Some do's, maybes and dont's of stop motion

As I've mentioned on other posts, I've been researching into different ways to make my stop motion. At the moment I'm concentrating on working out how to make each model. In total there will be 3 peacocks and 1 snake- mad I know! But lets just hope it works out well and looks good.
So I think when people think of stop motion they think 'ooh Morph' or Wallace and Gromit style or on the opposite level- Nightmare Before Christmas/Burton. It tends to make people thing of pure plastercene stop motion or the more detailed Burton style which he is famous for (and pretty obviously I adore that style and his works on it. Whilst I admire and appreciate all the styles- the 'full' plasterscene style isnt what I'm after for my animation. I want the overall thing to have a bit more depth although it does have more of a fun storyline. I really want to focus on the look and make sure I get it right.

At first I was toying around with thoughts of making it more texture based, out of fabrics and then going the whole hog with that theme but I've brought it back a bit and I think its just going to have elements of that included- such as perhaps buttons on the peacock tailfeathers in the centre of them as the 'eye' on the feathers. But as of yet I dont know everything that Im using or the scale it will be or how I'm making my set yet for the forest (although I'm pretty certain the base will by from styrofoam which will be shaped to style).

There are lots of things you can use for making a stop motion model which includes:
- sculpey clay
- fimo (not a fave of mine)
- plastercene
- foam (urethane) like the sponge/foam upolstry padding in chairs and cushions
- latex
- styrofoam
- fabrics

And probably a lot more. But in order for any of this to work you need a good armature under it all! And to use the right glue even- such as if you use the wrong glue on styrofoam, it will just melt (and certain paints) and you shouldnt put styrofoam in the oven either if you were to be baking some clay as part of the model because this releases toxic fumes and its dangerous- thankfuly I didnt have to learn that the hard way! Just a bit of wondering and online research soon helped that before I even thought about that any further! So its things like this that have to be thought about and taken into consideration but the main thing is- movement of the model!

The legs of the peacocks need to be able to move and need to support the body- it cant become top heavy. The neck also needs to have some level of movement and more importantly the face has to have moveable eyes and beak. So I think the eyes unless they are somehow fitted in a way in which they can move around (like eyes move in their socket) with the eyelid over- then they will be interchangable eyes and beaks. The other parts such as the tail feather end- that will be made from wire and easy enough to move. The body 'may' be made from shaped styrofoam but this is something I want to test and I would need to figure out how I would want to cover that too.

The snake needs to be able to fully move. So I want to look a bit into the worm on the Corpse Bride to watch the way in which he moves and to try and figure out the main points within the body- on the armature of where its moving joints would be. His face also needs to have changing expressions and for his mouth to be able to open. But this model will be made in quite a different way which I'm excited about. I'll build the armature from wire but then pad it out and shape it with urethane foam and then.... attempt to use liquid latex to create the skin! This looks effective and would be appropriate but also allows for more flexibility. I'm saying all of this now- in theory it sounds like a good plan but lets just see what happens with some testers first!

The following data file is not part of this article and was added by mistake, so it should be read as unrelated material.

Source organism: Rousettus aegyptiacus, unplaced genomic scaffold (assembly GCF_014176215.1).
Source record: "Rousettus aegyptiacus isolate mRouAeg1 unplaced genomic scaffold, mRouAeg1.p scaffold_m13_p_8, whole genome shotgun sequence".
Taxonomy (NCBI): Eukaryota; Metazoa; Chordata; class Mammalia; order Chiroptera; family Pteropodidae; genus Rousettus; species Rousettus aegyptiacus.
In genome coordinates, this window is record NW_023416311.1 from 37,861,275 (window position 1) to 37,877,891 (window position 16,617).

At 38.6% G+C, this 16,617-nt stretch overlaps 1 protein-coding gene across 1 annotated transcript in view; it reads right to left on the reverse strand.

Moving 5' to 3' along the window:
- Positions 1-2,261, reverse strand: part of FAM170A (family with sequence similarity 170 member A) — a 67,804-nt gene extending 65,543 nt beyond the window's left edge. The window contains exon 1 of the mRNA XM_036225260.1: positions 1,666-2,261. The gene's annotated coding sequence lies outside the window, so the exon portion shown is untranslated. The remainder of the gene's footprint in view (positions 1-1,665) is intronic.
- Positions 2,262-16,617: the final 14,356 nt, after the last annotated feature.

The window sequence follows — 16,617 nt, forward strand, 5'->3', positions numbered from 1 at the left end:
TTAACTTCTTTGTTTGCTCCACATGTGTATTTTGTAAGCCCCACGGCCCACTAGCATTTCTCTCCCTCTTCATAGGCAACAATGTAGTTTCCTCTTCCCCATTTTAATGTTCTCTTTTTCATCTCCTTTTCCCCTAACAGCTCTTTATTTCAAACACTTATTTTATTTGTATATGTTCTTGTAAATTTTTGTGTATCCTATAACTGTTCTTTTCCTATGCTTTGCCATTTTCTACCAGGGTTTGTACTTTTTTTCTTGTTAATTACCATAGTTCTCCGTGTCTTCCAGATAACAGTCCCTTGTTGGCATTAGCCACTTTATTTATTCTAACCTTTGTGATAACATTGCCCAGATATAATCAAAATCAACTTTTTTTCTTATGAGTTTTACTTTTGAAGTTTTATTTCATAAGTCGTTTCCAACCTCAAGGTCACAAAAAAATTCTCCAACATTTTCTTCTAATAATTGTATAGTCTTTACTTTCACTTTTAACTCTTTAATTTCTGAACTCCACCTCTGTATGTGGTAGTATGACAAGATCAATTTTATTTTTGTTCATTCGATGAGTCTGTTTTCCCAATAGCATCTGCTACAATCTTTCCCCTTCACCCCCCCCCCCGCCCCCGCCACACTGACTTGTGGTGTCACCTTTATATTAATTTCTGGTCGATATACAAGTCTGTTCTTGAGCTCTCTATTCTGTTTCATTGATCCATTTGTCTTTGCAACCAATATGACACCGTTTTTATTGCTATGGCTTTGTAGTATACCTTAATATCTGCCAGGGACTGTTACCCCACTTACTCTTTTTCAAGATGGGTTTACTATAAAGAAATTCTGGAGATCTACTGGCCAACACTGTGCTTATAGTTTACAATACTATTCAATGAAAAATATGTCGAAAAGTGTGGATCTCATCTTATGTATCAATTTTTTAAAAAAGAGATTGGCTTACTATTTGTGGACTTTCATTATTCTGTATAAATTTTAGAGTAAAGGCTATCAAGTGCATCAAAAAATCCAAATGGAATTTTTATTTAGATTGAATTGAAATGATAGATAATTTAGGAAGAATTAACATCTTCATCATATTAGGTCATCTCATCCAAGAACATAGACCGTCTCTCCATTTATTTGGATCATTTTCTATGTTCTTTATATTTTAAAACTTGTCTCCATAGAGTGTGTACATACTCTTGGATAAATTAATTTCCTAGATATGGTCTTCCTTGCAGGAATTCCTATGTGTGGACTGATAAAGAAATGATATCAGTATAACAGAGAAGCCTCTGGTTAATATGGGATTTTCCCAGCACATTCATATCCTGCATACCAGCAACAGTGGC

But these are the videos on youtube which have really helped with this idea and technique for using the foam. Its a good method and even for making other models- to bulk out the body using that method is good too if you were making a human and then adding clothes. It seems to work really well from what I've seen.

This is how to create the skin using liquid latex and then you just apply it on in patches using more latex to the model when its ready to be attached. I dont think i'd be creating a mould and everything though- more of making skin sheeting if that makes sense?

And this is how to pad out the armature and shape using the urethane foam- which it turns out you cant really buy in haberdashery's anymore! But you can still buy it online or if you know someone who knows someone kinda thing! (which luckily my dad knew someone who had some)

Oh and if you watch those videos- put it on mute. The music soon gets annoying but the video is still really, really helpful. So this has turned into a much longer post than I thought and I still havent posted everything I wanted to yet. But this is a bit of a 'summery' of things I've been looking into and thinking about and now want to test.

But like I said on my previous post- I have a lot of catching up to do and seriously dont want or need anymore set backs now! for the rest of this course!

Tomorrow's plan is to get all my character expressions done and to post on here about different things I've tried out so far and my whole opinion on different types of clay I've tried for modelling. So for now- goodnight and more to follow tomorrow (should be anyways)


  1. You seem really prepared though Ashleigh, with research and everything you seem to know where you're heading. Can't wait to see more of your stuff. I'm intrigued by the new snake character. see you soon :)

  2. Awww thanks! Hopefully I'll get things together properly. ...and have a name for the snake lol. See you soon!




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